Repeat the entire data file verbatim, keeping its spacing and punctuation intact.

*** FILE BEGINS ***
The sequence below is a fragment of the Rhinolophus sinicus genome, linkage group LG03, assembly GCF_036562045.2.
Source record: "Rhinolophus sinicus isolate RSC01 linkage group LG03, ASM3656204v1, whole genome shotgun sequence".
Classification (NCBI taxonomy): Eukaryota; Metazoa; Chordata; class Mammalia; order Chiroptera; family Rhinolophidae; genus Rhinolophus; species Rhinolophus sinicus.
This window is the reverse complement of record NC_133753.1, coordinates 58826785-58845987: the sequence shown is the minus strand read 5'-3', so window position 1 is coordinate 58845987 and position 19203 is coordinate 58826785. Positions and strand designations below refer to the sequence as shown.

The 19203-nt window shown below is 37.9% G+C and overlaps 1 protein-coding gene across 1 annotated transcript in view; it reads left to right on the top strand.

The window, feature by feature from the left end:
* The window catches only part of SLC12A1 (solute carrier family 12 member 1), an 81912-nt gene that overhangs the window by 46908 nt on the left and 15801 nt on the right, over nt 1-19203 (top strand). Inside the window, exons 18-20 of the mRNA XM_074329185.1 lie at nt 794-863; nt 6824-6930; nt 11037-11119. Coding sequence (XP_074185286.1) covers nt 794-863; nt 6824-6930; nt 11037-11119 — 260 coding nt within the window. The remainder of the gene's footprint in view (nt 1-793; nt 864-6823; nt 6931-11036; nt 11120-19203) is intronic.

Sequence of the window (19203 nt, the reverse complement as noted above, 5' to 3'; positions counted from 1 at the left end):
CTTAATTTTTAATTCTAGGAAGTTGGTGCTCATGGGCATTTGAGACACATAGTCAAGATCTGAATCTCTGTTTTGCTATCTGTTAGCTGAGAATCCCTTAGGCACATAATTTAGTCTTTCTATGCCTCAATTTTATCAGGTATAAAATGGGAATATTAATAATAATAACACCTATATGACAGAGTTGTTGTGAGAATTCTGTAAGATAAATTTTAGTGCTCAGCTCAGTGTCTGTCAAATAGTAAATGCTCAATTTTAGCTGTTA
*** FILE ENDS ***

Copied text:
The sequence below is a fragment of the Rhinolophus sinicus genome, linkage group LG03, assembly GCF_036562045.2.
Source record: "Rhinolophus sinicus isolate RSC01 linkage group LG03, ASM3656204v1, whole genome shotgun sequence".
Classification (NCBI taxonomy): Eukaryota; Metazoa; Chordata; class Mammalia; order Chiroptera; family Rhinolophidae; genus Rhinolophus; species Rhinolophus sinicus.
This window is the reverse complement of record NC_133753.1, coordinates 58826785-58845987: the sequence shown is the minus strand read 5'-3', so window position 1 is coordinate 58845987 and position 19203 is coordinate 58826785. Positions and strand designations below refer to the sequence as shown.

The 19203-nt window shown below is 37.9% G+C and overlaps 1 protein-coding gene across 1 annotated transcript in view; it reads left to right on the top strand.

The window, feature by feature from the left end:
* The window catches only part of SLC12A1 (solute carrier family 12 member 1), an 81912-nt gene that overhangs the window by 46908 nt on the left and 15801 nt on the right, over nt 1-19203 (top strand). Inside the window, exons 18-20 of the mRNA XM_074329185.1 lie at nt 794-863; nt 6824-6930; nt 11037-11119. Coding sequence (XP_074185286.1) covers nt 794-863; nt 6824-6930; nt 11037-11119 — 260 coding nt within the window. The remainder of the gene's footprint in view (nt 1-793; nt 864-6823; nt 6931-11036; nt 11120-19203) is intronic.

Sequence of the window (19203 nt, the reverse complement as noted above, 5' to 3'; positions counted from 1 at the left end):
CTTAATTTTTAATTCTAGGAAGTTGGTGCTCATGGGCATTTGAGACACATAGTCAAGATCTGAATCTCTGTTTTGCTATCTGTTAGCTGAGAATCCCTTAGGCACATAATTTAGTCTTTCTATGCCTCAATTTTATCAGGTATAAAATGGGAATATTAATAATAATAACACCTATATGACAGAGTTGTTGTGAGAATTCTGTAAGATAAATTTTAGTGCTCAGCTCAGTGTCTGTCAAATAGTAAATGCTCAATTTTAGCTGTTA